Benjamin Franklin Papers

To Benjamin Franklin from Jonathan Nesbitt, 7 October 1782

From Jonathan Nesbitt

ALS: American Philosophical Society

L’Orient Octor: 7th: 1782


I receiv’d in course the honor of your Excellencys Letter of the 30th Ulto: inclosing one for the Captains Cain Josiah & Deale, which I have deliver’d them.— They are extremely sensible of your Excellencys attention to their request, & beg that you will accept of their most sincere thanks.— Inclosed, I have the honor to transmit you a Letter from them.—5 I likewise take the Liberty to trouble you with Seven pices relative to the Prize Ship the Lion which I request you will examine, & order every thing necessary to be done, to accelerate her speedy Condemnation.—6

There are now three American Ships of Force in this Road, that will Sail for Philadelphia between the 15th. & 20th Inst. Any Dispatches that your Excellency may have to send shall be taken the utmost care of.

I have the honor to remain with the utmost respect. Sir! Your most hble & Obedient Servant

Jonatn: Nesbitt

His Excellency Benja: Franklin Esqr.

Notation: J. Nesbit 7. Oct. 1782.

[Note numbering follows the Franklin Papers source.]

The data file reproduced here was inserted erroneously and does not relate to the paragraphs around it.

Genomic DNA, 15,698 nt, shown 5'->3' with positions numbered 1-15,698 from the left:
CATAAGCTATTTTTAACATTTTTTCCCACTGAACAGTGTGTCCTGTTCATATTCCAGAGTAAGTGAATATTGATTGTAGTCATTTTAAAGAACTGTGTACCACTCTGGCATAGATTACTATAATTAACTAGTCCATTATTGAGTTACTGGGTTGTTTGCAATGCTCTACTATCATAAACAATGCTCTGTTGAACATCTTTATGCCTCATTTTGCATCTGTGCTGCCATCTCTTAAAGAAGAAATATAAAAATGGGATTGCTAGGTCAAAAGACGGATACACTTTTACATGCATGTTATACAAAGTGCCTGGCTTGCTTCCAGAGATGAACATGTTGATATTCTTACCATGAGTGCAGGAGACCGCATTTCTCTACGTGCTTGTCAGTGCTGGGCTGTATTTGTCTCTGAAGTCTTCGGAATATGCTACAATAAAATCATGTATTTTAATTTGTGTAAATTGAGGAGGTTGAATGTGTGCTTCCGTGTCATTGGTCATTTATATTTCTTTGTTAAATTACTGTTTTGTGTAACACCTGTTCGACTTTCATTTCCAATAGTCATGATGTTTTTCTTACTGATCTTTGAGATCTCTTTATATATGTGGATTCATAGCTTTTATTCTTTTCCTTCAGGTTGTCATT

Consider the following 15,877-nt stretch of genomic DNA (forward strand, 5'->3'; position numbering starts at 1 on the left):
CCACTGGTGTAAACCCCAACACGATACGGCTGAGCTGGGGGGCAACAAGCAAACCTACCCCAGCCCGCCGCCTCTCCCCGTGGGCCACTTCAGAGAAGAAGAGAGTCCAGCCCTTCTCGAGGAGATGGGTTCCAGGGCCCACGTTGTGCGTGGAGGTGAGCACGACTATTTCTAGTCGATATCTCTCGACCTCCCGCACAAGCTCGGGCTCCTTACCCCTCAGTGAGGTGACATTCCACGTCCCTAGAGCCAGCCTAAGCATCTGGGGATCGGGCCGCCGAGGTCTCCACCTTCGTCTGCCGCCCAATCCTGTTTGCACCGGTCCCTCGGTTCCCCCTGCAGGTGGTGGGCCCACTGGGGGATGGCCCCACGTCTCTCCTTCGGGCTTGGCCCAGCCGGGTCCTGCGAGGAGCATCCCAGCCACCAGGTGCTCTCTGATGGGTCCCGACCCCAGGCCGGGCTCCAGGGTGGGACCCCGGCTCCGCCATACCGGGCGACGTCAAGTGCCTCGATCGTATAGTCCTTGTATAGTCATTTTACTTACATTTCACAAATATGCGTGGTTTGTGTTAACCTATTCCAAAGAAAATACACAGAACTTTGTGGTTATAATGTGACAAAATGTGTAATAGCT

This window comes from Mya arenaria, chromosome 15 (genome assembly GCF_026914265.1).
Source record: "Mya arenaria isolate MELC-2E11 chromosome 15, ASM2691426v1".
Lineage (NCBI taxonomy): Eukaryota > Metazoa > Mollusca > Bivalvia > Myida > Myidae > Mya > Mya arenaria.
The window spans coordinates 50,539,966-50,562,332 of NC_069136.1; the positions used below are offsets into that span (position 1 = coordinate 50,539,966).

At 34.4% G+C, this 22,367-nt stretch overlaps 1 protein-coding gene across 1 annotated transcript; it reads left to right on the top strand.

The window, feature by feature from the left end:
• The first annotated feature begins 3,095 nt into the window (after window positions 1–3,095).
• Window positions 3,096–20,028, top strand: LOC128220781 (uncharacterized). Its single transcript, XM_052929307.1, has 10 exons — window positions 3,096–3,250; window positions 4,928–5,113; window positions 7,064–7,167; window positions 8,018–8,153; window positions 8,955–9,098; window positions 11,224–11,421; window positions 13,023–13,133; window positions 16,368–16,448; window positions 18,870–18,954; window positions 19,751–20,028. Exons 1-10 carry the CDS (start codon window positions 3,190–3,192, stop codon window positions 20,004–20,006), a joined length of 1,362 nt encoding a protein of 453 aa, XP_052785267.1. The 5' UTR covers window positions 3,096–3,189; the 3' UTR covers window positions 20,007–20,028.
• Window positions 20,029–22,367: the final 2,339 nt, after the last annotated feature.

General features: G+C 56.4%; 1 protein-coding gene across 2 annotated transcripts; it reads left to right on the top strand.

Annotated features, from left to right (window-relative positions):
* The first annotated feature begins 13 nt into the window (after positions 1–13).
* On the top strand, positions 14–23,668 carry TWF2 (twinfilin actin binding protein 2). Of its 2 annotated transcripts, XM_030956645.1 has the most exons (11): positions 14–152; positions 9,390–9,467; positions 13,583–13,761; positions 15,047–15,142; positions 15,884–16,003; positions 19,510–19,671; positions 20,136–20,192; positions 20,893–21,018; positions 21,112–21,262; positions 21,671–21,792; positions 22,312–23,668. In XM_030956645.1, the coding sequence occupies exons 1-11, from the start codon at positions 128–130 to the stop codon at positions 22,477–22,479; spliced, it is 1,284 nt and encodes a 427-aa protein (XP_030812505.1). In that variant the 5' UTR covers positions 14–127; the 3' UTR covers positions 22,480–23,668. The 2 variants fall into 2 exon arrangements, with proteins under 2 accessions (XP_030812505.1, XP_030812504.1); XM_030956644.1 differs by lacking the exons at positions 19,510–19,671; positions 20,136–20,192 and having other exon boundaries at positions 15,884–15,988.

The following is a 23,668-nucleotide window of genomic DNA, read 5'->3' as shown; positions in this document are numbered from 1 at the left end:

5All three of these letters are missing, but see Nesbitt’s previous letter of Sept. 23.

6BF signed and sent to the Judges of the Admiralty of Vannes a certificate condemning the Lyon, Capt. Mungo Wright, captured on Sept. 13 en route from Bristol to Guinea: Archives départementales de Morbihan. (For these certificates, printed at Passy, see XXX, 361; XXXVII, 582n.) The cargo was reported to be gunpowder and dry goods for the slave trade, worth as much as 900,000 l.t.: Courier de l’Europe, XII (1782), 242.

Ships’ papers were customarily returned along with the prize condemnation certificate. One of the Lyon’s documents is still among BF’s papers, however: a London Customs House certificate dated July 23, 1782 (University of Pa. Library).

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